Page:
Are the arts good for cities? Are city policies good for artists?
Using Baltimore and Newark as case studies, this virtual event will examine how the role of the arts in cities has changed since the 1970s. What happens when the arts become part of redevelopment efforts? Who wins and who loses?
This event, which draws from Mary Rizzo's recent book Come and Be Shocked: Baltimore Beyond John Waters and The Wire, will feature a brief talk by Rizzo and a panel discussion with artists and scholars from Baltimore and Newark on the vexed relationship between cities and the arts.
Speaker & Moderator
Mary Rizzo | Associate Professor of History, Rutgers University-Newark
Mary Rizzo is an Associate Professor of History at Rutgers University-Newark and a recent recipient of the Faculty Scholar-Teacher Award recognizing her years of work as a scholar and instructor. She works at the intersection of inclusive public history, digital humanities, urban studies, and 20th-century U.S. cultural history. She is the author of Come and Be Shocked: Baltimore Beyond John Waters and The Wire (Johns Hopkins University Press, 2020) and Class Acts: Young Men and the Rise of Lifestyle (University of Nevada Press). She is the founder of the Chicory Revitalization Project, which uses the black community poetry magazine Chicory to spur dialogue on place and identity. Follow it on Instagram @Chicory_Baltimore. She tweets as @rizzo_pubhist.
Nicole King | Associate professor and chair of the Dept. of American Studies, Director of the Orser Center for the Study of Place, Community, and Culture, UMBC
Nicole King received her PhD in American studies from the University of Maryland, College Park in 2008 and a MA in comparative literature and cultural studies from the University of New Mexico in 2001. Her research and teaching interests focus on issues of place, power, and economic development. King’s scholarship analyzes changes to the social and built environment during the rise of consumer culture in the twentieth century—such as the development of vernacular landscapes of tourism in the U.S. South and the decline of industrial neighborhoods in Baltimore. She is an editor of the book Baltimore Revisited: Stories of Inequality and Resistance in a U.S. City (Rutgers University Press, 2019) and the author of Sombreros and Motorcycles in a Newer South: The Politics of Aesthetics in South Carolina’s Tourism Industry (University Press of Mississippi, 2012). She co-founded the Baltimore Traces: Communities in Transition public humanities project where students work with local partners to research historic neighborhoods and complete oral history interviews focused on preserving the opinions of those who live and work in Baltimore. King’s research and teaching is based on the belief that looking and listening to a place can be a transformative act.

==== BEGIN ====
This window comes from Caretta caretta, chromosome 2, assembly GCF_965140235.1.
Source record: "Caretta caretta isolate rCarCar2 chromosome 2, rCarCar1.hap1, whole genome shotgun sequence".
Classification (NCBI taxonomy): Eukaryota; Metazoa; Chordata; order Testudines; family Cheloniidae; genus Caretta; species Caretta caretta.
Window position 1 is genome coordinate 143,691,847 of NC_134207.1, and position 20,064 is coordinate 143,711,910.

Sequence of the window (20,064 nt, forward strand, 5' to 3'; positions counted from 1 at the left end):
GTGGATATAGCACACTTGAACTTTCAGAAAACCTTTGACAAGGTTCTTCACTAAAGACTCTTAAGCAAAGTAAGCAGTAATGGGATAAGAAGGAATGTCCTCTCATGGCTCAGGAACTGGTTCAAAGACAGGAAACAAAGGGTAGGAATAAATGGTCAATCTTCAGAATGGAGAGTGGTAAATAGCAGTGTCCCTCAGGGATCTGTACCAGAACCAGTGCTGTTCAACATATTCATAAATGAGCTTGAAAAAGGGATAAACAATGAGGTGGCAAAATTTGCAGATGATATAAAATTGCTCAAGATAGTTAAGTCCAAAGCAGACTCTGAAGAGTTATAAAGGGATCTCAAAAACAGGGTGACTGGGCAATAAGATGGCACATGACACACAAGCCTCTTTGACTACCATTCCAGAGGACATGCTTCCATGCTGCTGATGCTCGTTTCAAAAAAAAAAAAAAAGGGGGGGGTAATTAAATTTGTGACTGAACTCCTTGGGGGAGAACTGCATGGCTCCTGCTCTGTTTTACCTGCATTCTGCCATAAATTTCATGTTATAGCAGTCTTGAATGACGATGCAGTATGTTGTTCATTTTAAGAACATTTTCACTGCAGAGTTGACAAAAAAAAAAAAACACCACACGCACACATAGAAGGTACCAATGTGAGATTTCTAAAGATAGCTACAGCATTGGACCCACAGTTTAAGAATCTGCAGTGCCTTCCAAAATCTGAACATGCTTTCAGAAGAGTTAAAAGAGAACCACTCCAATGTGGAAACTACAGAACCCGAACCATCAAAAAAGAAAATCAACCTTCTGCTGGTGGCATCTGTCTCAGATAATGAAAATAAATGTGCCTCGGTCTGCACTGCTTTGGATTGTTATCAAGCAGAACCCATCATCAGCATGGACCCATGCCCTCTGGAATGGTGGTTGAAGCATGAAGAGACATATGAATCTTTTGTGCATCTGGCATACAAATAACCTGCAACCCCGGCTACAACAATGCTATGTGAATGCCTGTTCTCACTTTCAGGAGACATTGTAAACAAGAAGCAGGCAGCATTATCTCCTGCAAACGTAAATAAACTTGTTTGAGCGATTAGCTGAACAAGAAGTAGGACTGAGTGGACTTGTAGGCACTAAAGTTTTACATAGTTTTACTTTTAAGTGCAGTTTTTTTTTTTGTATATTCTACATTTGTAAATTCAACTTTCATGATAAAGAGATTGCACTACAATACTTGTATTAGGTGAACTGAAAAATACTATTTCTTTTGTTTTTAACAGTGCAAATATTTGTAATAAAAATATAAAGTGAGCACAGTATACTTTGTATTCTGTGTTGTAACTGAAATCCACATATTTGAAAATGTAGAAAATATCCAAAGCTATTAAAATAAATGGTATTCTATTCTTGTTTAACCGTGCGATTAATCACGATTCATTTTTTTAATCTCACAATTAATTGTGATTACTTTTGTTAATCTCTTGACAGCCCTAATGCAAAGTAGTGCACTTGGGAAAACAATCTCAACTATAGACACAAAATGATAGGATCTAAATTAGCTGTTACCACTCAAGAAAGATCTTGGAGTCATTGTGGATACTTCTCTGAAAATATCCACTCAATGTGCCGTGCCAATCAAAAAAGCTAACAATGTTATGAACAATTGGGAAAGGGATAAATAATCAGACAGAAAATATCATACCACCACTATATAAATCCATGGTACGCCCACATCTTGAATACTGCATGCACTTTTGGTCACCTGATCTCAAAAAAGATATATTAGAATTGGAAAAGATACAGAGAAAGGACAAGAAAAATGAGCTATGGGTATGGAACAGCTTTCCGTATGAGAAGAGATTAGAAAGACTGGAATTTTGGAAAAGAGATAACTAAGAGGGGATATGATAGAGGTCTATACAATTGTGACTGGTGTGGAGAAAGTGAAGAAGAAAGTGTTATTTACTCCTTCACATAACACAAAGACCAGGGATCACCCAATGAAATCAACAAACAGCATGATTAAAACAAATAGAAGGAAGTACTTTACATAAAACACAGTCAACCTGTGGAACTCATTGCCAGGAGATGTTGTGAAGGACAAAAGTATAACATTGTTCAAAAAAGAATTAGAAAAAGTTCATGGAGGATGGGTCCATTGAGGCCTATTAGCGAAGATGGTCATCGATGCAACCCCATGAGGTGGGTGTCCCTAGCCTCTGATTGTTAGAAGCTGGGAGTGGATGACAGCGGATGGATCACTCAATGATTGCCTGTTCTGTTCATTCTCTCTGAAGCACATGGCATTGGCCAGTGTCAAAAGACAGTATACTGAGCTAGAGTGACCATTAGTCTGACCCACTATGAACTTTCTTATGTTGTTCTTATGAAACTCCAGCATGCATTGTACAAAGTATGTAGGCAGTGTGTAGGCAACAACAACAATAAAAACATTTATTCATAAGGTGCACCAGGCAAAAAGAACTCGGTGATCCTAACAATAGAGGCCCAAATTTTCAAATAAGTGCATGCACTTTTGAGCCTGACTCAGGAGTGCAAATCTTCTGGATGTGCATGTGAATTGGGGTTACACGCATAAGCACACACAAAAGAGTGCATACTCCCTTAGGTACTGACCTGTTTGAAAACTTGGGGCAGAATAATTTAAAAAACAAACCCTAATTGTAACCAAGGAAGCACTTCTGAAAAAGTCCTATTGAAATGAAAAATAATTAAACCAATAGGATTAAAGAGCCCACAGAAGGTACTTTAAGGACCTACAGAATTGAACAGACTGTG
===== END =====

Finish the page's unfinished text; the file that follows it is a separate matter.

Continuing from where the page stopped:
Fayemi Shakur | Arts and Cultural Affairs Director, City of Newark
fayemi shakur is a writer, interdisciplinary artist, and arts advocate residing in Newark, New Jersey. She currently serves as Arts and Cultural Affairs Director for the City of Newark. She has held appointments as Visiting Lecturer at Rutgers University-Newark, Department of Art, Culture and Media and Artist Advisory Council Member for Newark Arts (2019). As a cultural critic and interdisciplinary artist, her writing has been featured in national and international outlets including The New York Times, Hyperallergic, CNN Style, VICE, The International Review of African American Art, Nueva Luz Photographic Journal, HYCIDE magazine, and MFON: Women Photographers in the African Diaspora among other books and publications. She has served as a leader in Newark arts community for over 15 years, previously as Executive Director at City Without Walls gallery; Marketing and Public Program Manager at Aljira, a Center for Contemporary Art; co-founder of The Annual Lincoln Park Music Festival; and a certified yoga and meditation instructor.